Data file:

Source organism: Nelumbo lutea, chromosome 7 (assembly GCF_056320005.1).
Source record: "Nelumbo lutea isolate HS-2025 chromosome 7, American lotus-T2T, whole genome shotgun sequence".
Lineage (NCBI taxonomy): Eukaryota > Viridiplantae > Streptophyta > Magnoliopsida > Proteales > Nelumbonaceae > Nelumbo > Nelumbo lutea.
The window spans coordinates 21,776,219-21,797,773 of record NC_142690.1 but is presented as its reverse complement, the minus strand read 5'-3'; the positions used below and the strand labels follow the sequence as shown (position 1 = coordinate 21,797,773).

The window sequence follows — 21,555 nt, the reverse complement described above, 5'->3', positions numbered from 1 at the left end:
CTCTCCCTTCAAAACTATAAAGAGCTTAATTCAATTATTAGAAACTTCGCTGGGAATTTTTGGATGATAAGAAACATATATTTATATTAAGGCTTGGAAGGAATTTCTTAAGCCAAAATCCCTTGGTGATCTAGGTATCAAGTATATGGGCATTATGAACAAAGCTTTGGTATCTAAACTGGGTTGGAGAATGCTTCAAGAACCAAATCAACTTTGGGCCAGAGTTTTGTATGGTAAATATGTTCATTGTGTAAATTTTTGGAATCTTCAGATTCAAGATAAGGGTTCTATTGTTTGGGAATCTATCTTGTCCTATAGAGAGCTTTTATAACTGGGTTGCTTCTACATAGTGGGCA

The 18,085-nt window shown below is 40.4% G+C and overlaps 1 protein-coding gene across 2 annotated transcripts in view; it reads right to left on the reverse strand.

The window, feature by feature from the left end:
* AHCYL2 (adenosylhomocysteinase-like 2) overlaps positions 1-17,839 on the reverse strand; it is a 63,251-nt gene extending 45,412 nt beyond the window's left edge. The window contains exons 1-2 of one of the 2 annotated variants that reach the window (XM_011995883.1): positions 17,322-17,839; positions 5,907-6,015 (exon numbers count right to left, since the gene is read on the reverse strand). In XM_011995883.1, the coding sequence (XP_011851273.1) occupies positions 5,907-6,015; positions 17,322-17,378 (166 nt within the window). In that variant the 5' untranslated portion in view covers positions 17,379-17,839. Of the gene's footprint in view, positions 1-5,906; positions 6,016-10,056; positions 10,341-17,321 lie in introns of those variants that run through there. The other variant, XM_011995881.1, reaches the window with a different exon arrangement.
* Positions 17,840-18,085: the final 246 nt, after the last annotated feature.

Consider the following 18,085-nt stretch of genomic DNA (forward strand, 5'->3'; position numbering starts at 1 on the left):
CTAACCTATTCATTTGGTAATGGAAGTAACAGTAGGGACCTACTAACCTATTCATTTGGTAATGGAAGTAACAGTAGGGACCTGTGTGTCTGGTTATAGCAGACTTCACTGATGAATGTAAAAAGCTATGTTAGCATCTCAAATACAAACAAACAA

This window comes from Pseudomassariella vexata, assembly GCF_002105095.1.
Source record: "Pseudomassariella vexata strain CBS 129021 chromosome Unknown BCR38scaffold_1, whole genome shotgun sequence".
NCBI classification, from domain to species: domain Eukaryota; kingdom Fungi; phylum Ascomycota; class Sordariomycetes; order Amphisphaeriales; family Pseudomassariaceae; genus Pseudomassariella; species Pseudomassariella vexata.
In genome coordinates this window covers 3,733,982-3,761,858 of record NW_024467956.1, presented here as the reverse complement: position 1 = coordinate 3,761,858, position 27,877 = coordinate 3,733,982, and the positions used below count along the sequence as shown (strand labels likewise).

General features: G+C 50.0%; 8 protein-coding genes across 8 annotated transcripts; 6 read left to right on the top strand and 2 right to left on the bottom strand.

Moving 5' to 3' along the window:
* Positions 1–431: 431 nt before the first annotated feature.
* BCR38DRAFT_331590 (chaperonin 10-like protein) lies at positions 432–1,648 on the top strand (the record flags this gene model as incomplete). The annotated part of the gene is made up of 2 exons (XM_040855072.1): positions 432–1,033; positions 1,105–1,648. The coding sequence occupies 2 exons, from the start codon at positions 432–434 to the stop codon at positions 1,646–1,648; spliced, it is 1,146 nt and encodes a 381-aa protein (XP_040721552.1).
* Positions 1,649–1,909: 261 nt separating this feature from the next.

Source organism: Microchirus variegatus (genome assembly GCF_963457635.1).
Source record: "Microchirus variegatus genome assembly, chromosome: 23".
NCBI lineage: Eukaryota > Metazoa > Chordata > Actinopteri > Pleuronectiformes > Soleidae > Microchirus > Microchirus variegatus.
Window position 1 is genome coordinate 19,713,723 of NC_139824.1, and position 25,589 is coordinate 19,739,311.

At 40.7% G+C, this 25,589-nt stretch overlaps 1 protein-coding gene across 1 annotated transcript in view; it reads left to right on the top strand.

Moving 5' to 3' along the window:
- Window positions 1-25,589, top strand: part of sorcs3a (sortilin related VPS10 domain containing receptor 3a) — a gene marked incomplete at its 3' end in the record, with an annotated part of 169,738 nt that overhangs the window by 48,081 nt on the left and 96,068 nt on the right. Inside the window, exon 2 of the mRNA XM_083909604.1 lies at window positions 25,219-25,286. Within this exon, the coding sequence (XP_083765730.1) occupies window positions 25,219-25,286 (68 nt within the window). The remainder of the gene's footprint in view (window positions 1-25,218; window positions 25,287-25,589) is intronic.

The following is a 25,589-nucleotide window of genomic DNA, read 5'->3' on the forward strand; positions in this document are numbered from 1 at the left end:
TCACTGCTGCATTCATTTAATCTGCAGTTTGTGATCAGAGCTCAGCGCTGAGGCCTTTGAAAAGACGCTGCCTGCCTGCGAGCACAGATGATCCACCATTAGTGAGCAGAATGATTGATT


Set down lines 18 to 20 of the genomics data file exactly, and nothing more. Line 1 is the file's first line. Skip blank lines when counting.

Moving 5' to 3' along the window:
* Positions 1–431: 431 nt before the first annotated feature.
* BCR38DRAFT_331590 (chaperonin 10-like protein) lies at positions 432–1,648 on the top strand (the record flags this gene model as incomplete). The annotated part of the gene is made up of 2 exons (XM_040855072.1): positions 432–1,033; positions 1,105–1,648. The coding sequence occupies 2 exons, from the start codon at positions 432–434 to the stop codon at positions 1,646–1,648; spliced, it is 1,146 nt and encodes a 381-aa protein (XP_040721552.1).